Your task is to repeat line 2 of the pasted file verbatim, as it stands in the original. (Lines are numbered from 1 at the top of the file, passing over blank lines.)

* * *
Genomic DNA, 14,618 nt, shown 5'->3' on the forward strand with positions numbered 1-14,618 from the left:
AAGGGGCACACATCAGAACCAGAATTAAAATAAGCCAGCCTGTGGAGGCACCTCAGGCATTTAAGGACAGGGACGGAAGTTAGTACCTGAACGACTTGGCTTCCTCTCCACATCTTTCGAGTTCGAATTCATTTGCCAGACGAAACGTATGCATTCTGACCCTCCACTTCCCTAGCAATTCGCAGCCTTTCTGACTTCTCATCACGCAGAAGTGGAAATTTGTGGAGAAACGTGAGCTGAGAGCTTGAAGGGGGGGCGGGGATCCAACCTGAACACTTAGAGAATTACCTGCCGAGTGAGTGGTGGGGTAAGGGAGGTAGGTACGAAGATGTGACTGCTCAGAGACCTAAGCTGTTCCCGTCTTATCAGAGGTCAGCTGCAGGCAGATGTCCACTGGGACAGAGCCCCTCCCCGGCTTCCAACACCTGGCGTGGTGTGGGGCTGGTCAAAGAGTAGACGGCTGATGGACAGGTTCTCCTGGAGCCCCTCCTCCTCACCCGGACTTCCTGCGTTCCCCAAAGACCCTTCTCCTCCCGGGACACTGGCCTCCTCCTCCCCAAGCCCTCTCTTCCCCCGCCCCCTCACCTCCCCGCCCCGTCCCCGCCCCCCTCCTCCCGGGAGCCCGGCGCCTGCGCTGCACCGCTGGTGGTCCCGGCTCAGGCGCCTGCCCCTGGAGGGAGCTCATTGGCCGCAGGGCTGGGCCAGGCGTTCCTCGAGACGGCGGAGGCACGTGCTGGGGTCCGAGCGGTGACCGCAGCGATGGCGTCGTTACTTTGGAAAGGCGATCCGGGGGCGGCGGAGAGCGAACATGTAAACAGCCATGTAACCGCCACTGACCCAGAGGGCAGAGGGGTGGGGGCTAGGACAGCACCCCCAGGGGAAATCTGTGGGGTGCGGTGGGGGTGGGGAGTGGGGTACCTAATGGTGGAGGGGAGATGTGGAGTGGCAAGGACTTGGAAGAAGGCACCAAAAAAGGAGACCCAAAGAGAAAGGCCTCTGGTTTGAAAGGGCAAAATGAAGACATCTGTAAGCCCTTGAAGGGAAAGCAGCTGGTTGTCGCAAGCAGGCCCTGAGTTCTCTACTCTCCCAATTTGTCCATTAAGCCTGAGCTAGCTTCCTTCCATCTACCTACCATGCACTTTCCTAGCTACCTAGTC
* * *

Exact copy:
AAGGGGCACACATCAGAACCAGAATTAAAATAAGCCAGCCTGTGGAGGCACCTCAGGCATTTAAGGACAGGGACGGAAGTTAGTACCTGAACGACTTGGCTTCCTCTCCACATCTTTCGAGTTCGAATTCATTTGCCAGACGAAACGTATGCATTCTGACCCTCCACTTCCCTAGCAATTCGCAGCCTTTCTGACTTCTCATCACGCAGAAGTGGAAATTTGTGGAGAAACGTGAGCTGAGAGCTTGAAGGGGGGGCGGGGATCCAACCTGAACACTTAGAGAATTACCTGCCGAGTGAGTGGTGGGGTAAGGGAGGTAGGTACGAAGATGTGACTGCTCAGAGACCTAAGCTGTTCCCGTCTTATCAGAGGTCAGCTGCAGGCAGATGTCCACTGGGACAGAGCCCCTCCCCGGCTTCCAACACCTGGCGTGGTGTGGGGCTGGTCAAAGAGTAGACGGCTGATGGACAGGTTCTCCTGGAGCCCCTCCTCCTCACCCGGACTTCCTGCGTTCCCCAAAGACCCTTCTCCTCCCGGGACACTGGCCTCCTCCTCCCCAAGCCCTCTCTTCCCCCGCCCCCTCACCTCCCCGCCCCGTCCCCGCCCCCCTCCTCCCGGGAGCCCGGCGCCTGCGCTGCACCGCTGGTGGTCCCGGCTCAGGCGCCTGCCCCTGGAGGGAGCTCATTGGCCGCAGGGCTGGGCCAGGCGTTCCTCGAGACGGCGGAGGCACGTGCTGGGGTCCGAGCGGTGACCGCAGCGATGGCGTCGTTACTTTGGAAAGGCGATCCGGGGGCGGCGGAGAGCGAACATGTAAACAGCCATGTAACCGCCACTGACCCAGAGGGCAGAGGGGTGGGGGCTAGGACAGCACCCCCAGGGGAAATCTGTGGGGTGCGGTGGGGGTGGGGAGTGGGGTACCTAATGGTGGAGGGGAGATGTGGAGTGGCAAGGACTTGGAAGAAGGCACCAAAAAAGGAGACCCAAAGAGAAAGGCCTCTGGTTTGAAAGGGCAAAATGAAGACATCTGTAAGCCCTTGAAGGGAAAGCAGCTGGTTGTCGCAAGCAGGCCCTGAGTTCTCTACTCTCCCAATTTGTCCATTAAGCCTGAGCTAGCTTCCTTCCATCTACCTACCATGCACTTTCCTAGCTACCTAGTC